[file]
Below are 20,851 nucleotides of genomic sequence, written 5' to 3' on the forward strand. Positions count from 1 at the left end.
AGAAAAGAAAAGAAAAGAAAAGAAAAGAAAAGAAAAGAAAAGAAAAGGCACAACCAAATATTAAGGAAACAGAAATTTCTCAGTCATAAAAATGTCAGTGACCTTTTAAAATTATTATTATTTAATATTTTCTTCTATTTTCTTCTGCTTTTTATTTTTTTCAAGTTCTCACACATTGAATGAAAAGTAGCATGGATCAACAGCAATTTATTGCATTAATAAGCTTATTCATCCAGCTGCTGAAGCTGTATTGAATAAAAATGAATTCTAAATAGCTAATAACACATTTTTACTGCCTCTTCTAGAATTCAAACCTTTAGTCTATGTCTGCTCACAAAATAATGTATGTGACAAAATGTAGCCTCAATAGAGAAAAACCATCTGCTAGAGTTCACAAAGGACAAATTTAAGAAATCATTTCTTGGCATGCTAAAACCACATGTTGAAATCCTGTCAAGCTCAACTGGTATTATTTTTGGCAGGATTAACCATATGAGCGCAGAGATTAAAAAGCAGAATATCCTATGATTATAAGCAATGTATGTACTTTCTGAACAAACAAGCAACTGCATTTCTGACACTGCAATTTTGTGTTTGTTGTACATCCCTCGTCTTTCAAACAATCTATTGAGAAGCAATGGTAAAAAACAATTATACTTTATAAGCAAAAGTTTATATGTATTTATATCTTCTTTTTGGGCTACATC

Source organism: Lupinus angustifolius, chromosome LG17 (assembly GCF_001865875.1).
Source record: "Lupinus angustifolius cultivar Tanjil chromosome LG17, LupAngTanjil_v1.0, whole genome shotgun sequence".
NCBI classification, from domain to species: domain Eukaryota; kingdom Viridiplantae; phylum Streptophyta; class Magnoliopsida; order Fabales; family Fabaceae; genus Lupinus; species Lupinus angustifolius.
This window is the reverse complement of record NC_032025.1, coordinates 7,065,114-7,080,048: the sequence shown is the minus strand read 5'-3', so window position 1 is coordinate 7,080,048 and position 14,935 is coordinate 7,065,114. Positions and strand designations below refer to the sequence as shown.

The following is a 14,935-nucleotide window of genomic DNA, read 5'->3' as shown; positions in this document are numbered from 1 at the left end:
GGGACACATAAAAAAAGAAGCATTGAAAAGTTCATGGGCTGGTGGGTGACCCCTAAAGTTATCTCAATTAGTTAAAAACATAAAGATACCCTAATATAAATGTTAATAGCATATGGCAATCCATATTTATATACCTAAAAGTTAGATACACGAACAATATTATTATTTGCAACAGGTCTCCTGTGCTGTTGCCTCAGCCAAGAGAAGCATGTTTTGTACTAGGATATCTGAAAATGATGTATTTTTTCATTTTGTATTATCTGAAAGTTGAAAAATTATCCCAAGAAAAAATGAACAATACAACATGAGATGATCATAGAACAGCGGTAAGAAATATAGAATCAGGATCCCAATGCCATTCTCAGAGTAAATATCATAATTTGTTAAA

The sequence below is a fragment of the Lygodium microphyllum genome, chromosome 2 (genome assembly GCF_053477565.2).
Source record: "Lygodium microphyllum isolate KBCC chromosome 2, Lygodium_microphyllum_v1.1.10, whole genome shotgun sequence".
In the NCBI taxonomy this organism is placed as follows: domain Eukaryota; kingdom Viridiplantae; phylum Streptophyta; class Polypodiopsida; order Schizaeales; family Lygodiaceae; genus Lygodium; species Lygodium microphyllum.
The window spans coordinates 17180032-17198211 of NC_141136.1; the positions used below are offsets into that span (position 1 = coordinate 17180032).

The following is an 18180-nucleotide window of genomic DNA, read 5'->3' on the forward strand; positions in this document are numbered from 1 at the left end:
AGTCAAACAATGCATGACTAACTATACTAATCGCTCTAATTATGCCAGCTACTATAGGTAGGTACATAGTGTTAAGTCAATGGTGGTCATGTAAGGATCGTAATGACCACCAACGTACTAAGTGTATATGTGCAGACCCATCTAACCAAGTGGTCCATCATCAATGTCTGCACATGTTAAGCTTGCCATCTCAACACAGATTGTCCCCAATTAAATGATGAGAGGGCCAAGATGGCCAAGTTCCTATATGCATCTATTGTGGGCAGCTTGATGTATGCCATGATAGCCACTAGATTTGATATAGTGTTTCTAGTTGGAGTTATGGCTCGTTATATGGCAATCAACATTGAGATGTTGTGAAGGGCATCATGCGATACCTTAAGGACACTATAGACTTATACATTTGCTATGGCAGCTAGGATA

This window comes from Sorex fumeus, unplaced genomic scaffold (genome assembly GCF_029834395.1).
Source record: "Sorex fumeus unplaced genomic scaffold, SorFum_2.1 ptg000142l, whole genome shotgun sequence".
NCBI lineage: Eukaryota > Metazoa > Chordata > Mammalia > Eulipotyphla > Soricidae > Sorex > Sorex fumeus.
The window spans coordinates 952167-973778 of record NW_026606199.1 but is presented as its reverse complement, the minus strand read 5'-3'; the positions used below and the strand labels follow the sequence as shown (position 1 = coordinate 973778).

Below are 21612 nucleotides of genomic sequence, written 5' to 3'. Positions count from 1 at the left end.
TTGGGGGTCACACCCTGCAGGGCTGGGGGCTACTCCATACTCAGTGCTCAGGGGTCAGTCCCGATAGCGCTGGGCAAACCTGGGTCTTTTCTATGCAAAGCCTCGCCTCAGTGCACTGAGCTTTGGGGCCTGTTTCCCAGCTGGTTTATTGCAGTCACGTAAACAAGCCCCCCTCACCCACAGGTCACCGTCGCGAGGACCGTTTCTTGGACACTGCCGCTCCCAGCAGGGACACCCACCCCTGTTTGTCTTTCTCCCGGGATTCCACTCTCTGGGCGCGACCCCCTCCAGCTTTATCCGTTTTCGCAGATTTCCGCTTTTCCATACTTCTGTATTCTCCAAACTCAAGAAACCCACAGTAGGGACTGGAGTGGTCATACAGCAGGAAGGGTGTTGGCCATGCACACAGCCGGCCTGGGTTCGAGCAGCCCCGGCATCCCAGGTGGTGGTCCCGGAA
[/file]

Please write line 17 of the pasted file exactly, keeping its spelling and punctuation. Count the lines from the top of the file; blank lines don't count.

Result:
NCBI lineage: Eukaryota > Metazoa > Chordata > Mammalia > Eulipotyphla > Soricidae > Sorex > Sorex fumeus.